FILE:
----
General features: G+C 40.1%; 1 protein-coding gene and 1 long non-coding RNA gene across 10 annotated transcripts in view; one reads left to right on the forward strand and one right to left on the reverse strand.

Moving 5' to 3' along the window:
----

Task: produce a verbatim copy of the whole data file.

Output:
General features: G+C 40.1%; 1 protein-coding gene and 1 long non-coding RNA gene across 10 annotated transcripts in view; one reads left to right on the forward strand and one right to left on the reverse strand.

Moving 5' to 3' along the window: